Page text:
Another common denominator is their desire to have fun. Whether it be writing and performing skits and songs, dressing up in costumes, imitating quirky family member or celebrities, or telling off colour jokes, they make each other howl.
In their seventies, it became difficult for the sisters to remain in their homes. My parents moved to a condo first. A year later, the condo unit on my mother’s left became available and her younger sister bought it. Soon, the condo on her right was up for sale and – you guessed it – the older sister bought it. When my cousins and I came to visit from out of town, it was a moveable party as we went from apartment to apartment, (even in our pj’s) enjoying the company, cooking, and wisecracks.
In her eighties, my mother entered the digital world where she loves to check Facebook, send emails, surf the web, and check out YouTube (especially Yiddish cantorial music). She was the digital star until her younger sister got an iPad a few months later.
All three sisters are now widows, but because the trio is together, life is not lonely. Just last year they all sold their condos and moved into an assisted living retirement home. True to form, Ruth is trying to teach the chef how to make tasty pierogies.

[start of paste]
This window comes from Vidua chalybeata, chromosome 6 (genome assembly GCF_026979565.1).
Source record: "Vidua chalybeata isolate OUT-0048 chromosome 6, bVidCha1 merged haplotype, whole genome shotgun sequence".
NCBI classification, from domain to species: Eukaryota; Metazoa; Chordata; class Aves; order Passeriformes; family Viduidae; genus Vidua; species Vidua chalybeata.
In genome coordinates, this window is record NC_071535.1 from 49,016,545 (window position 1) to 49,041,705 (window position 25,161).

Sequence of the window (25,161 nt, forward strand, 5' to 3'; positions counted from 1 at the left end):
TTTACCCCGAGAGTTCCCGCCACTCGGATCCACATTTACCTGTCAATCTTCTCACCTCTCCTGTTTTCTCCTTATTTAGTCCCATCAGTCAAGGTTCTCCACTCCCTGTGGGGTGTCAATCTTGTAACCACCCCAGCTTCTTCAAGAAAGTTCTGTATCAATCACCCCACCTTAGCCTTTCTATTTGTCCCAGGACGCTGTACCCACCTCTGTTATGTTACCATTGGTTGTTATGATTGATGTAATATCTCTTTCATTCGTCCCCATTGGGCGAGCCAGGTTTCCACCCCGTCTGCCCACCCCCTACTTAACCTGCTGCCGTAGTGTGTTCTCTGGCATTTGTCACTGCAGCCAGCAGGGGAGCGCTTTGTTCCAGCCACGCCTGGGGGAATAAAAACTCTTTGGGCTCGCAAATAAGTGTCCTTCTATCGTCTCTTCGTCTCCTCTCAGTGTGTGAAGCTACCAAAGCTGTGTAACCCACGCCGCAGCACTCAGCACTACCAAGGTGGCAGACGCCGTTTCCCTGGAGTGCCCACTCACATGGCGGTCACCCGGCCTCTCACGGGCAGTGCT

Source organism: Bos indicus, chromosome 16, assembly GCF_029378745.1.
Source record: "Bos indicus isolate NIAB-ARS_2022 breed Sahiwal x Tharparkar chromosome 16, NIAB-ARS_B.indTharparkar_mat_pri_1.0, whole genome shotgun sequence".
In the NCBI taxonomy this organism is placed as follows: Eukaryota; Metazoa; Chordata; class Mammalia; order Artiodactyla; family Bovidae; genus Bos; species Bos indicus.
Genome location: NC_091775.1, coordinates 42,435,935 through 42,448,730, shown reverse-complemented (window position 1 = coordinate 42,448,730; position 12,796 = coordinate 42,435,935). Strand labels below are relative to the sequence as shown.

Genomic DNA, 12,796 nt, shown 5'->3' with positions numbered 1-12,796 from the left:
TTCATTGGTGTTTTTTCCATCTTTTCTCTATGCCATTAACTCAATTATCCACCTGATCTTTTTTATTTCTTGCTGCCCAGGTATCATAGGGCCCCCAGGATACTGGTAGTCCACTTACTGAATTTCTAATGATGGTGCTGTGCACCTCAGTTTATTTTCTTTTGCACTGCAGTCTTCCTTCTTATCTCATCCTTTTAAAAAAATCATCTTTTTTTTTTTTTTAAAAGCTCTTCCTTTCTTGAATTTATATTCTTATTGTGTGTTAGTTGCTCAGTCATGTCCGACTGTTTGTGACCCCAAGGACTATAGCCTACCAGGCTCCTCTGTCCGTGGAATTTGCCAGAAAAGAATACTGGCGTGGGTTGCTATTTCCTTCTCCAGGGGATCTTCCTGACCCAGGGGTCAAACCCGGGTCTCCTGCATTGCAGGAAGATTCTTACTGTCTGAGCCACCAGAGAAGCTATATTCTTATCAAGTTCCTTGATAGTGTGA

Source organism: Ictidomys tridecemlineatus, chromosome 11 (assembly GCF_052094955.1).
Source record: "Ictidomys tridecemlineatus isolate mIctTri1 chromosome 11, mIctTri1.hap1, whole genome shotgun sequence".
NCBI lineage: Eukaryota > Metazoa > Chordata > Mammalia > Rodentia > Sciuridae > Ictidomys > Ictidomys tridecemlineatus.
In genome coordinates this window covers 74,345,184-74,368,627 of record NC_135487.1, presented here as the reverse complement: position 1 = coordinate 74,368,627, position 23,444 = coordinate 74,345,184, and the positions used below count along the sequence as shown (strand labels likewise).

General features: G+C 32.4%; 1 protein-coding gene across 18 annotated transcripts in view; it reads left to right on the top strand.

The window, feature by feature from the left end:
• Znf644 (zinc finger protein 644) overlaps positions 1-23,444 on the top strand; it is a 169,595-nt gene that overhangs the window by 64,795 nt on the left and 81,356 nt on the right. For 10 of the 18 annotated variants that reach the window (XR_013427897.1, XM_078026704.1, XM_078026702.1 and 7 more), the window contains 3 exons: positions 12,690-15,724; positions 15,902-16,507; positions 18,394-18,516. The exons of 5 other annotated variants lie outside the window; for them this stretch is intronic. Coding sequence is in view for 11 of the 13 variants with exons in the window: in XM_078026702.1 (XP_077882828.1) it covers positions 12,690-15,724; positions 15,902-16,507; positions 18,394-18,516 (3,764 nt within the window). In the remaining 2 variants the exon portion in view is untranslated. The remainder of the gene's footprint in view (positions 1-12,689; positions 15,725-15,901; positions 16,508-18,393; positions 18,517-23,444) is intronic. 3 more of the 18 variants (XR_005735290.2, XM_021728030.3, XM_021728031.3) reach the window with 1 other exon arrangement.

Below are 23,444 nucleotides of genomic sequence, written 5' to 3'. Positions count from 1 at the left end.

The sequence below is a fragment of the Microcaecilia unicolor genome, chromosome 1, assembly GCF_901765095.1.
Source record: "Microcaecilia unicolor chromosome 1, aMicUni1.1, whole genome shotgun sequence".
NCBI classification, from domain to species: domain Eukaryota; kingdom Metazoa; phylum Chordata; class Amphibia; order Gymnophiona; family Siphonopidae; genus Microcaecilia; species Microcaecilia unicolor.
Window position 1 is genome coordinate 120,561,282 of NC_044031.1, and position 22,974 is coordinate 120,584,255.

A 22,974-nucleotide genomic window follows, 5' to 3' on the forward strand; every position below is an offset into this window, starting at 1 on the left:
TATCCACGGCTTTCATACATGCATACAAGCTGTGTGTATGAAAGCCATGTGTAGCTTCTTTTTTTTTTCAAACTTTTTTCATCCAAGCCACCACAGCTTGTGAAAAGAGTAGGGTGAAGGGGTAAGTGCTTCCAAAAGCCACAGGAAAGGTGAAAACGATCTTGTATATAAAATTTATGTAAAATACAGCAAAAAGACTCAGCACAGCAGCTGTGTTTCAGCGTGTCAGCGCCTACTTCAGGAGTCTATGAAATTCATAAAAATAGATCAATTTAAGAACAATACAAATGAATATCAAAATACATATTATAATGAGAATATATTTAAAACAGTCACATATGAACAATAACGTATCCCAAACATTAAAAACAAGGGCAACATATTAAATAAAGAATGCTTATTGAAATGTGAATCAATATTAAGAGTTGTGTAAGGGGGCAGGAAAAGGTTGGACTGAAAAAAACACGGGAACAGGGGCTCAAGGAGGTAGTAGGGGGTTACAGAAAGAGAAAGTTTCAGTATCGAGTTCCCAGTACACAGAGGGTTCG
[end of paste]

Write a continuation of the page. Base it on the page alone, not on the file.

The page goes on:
Not only are the sisters’ similarities remarkable, they also have the ability to forgive and forget, to smooth things out when there’s an issue, and to lift each other’s moods when a dark cloud descends. Despite devastating personal losses – three of the four have lost an adult child, all the husbands have died, they lost a young brother, their home and relatives in Poland — their outlook remains remarkably positive. At 98, my mother says, “Hitler stole 10 years from me, so I am actually only 88”. Whether in defiance of Hitler or simply thanks to their unique circumstances, all the siblings are alive and kicking.
From my mother, aunts and uncle I have learned many life lessons — to treasure family, celebrate every milestone, cook excellent dishes, and forgive small transgressions. Because my aunts are so close to me, I feel privileged to have three “mothers” who never miss the opportunity to tell me they love me, but not before telling me the latest joke. I also have the privilege of an outstanding uncle who does daily workouts or swims, can fix anything, and uplifts a congregation with his prayer and song.
If I have their genes, I will be lucky indeed.